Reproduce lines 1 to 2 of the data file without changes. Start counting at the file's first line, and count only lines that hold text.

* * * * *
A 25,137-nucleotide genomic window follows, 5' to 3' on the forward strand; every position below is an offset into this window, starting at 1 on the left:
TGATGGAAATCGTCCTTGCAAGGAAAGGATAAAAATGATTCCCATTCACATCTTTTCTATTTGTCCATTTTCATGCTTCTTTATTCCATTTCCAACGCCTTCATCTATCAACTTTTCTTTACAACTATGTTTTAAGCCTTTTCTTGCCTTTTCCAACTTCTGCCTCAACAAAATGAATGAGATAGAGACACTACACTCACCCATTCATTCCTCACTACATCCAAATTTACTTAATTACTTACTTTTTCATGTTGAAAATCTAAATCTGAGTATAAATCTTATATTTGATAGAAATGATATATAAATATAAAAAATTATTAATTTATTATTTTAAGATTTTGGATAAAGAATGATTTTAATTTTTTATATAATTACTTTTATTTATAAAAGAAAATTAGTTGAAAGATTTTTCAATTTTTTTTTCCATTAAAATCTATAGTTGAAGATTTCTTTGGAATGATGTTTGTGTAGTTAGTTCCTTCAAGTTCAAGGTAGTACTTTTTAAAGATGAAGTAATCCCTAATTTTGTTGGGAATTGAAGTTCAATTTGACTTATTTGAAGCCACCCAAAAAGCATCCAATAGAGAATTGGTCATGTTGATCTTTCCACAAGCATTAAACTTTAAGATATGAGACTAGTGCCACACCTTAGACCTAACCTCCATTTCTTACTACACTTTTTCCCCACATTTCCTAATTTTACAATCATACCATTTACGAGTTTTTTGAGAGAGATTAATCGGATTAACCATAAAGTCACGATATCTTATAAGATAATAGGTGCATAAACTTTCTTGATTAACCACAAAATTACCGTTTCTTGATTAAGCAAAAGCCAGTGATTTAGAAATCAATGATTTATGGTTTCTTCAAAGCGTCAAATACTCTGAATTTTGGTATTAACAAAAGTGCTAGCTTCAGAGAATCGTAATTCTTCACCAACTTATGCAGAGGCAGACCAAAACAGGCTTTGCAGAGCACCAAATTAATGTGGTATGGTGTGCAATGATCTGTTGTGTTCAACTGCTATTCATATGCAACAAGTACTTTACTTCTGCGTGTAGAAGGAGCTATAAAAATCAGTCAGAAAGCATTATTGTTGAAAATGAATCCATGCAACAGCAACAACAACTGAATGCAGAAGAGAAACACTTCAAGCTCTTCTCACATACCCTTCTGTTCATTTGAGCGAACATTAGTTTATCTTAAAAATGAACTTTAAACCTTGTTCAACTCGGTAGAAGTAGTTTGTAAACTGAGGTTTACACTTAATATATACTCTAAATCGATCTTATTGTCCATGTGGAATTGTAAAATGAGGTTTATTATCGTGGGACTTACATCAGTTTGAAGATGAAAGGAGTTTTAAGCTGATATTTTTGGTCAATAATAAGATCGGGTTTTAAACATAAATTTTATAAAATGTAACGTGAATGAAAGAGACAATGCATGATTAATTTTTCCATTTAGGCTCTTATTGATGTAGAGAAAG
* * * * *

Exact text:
A 25,137-nucleotide genomic window follows, 5' to 3' on the forward strand; every position below is an offset into this window, starting at 1 on the left:
TGATGGAAATCGTCCTTGCAAGGAAAGGATAAAAATGATTCCCATTCACATCTTTTCTATTTGTCCATTTTCATGCTTCTTTATTCCATTTCCAACGCCTTCATCTATCAACTTTTCTTTACAACTATGTTTTAAGCCTTTTCTTGCCTTTTCCAACTTCTGCCTCAACAAAATGAATGAGATAGAGACACTACACTCACCCATTCATTCCTCACTACATCCAAATTTACTTAATTACTTACTTTTTCATGTTGAAAATCTAAATCTGAGTATAAATCTTATATTTGATAGAAATGATATATAAATATAAAAAATTATTAATTTATTATTTTAAGATTTTGGATAAAGAATGATTTTAATTTTTTATATAATTACTTTTATTTATAAAAGAAAATTAGTTGAAAGATTTTTCAATTTTTTTTTCCATTAAAATCTATAGTTGAAGATTTCTTTGGAATGATGTTTGTGTAGTTAGTTCCTTCAAGTTCAAGGTAGTACTTTTTAAAGATGAAGTAATCCCTAATTTTGTTGGGAATTGAAGTTCAATTTGACTTATTTGAAGCCACCCAAAAAGCATCCAATAGAGAATTGGTCATGTTGATCTTTCCACAAGCATTAAACTTTAAGATATGAGACTAGTGCCACACCTTAGACCTAACCTCCATTTCTTACTACACTTTTTCCCCACATTTCCTAATTTTACAATCATACCATTTACGAGTTTTTTGAGAGAGATTAATCGGATTAACCATAAAGTCACGATATCTTATAAGATAATAGGTGCATAAACTTTCTTGATTAACCACAAAATTACCGTTTCTTGATTAAGCAAAAGCCAGTGATTTAGAAATCAATGATTTATGGTTTCTTCAAAGCGTCAAATACTCTGAATTTTGGTATTAACAAAAGTGCTAGCTTCAGAGAATCGTAATTCTTCACCAACTTATGCAGAGGCAGACCAAAACAGGCTTTGCAGAGCACCAAATTAATGTGGTATGGTGTGCAATGATCTGTTGTGTTCAACTGCTATTCATATGCAACAAGTACTTTACTTCTGCGTGTAGAAGGAGCTATAAAAATCAGTCAGAAAGCATTATTGTTGAAAATGAATCCATGCAACAGCAACAACAACTGAATGCAGAAGAGAAACACTTCAAGCTCTTCTCACATACCCTTCTGTTCATTTGAGCGAACATTAGTTTATCTTAAAAATGAACTTTAAACCTTGTTCAACTCGGTAGAAGTAGTTTGTAAACTGAGGTTTACACTTAATATATACTCTAAATCGATCTTATTGTCCATGTGGAATTGTAAAATGAGGTTTATTATCGTGGGACTTACATCAGTTTGAAGATGAAAGGAGTTTTAAGCTGATATTTTTGGTCAATAATAAGATCGGGTTTTAAACATAAATTTTATAAAATGTAACGTGAATGAAAGAGACAATGCATGATTAATTTTTCCATTTAGGCTCTTATTGATGTAGAGAAAG